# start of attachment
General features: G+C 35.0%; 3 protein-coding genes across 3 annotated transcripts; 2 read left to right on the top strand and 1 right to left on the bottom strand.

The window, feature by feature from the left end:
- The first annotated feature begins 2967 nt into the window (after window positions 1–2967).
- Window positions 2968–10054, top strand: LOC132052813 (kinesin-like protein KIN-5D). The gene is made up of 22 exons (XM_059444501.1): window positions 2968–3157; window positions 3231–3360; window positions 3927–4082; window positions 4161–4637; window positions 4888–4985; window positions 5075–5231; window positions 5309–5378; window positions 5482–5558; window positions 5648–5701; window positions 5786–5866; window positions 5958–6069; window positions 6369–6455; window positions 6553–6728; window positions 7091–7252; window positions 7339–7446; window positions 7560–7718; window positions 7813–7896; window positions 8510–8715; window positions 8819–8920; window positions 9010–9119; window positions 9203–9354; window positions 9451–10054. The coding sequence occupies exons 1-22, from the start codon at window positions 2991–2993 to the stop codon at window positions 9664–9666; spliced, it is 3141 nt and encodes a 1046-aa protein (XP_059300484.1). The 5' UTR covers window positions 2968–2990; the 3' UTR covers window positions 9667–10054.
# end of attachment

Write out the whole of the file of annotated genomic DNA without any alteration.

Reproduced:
General features: G+C 35.0%; 3 protein-coding genes across 3 annotated transcripts; 2 read left to right on the top strand and 1 right to left on the bottom strand.

The window, feature by feature from the left end:
- The first annotated feature begins 2967 nt into the window (after window positions 1–2967).
- Window positions 2968–10054, top strand: LOC132052813 (kinesin-like protein KIN-5D). The gene is made up of 22 exons (XM_059444501.1): window positions 2968–3157; window positions 3231–3360; window positions 3927–4082; window positions 4161–4637; window positions 4888–4985; window positions 5075–5231; window positions 5309–5378; window positions 5482–5558; window positions 5648–5701; window positions 5786–5866; window positions 5958–6069; window positions 6369–6455; window positions 6553–6728; window positions 7091–7252; window positions 7339–7446; window positions 7560–7718; window positions 7813–7896; window positions 8510–8715; window positions 8819–8920; window positions 9010–9119; window positions 9203–9354; window positions 9451–10054. The coding sequence occupies exons 1-22, from the start codon at window positions 2991–2993 to the stop codon at window positions 9664–9666; spliced, it is 3141 nt and encodes a 1046-aa protein (XP_059300484.1). The 5' UTR covers window positions 2968–2990; the 3' UTR covers window positions 9667–10054.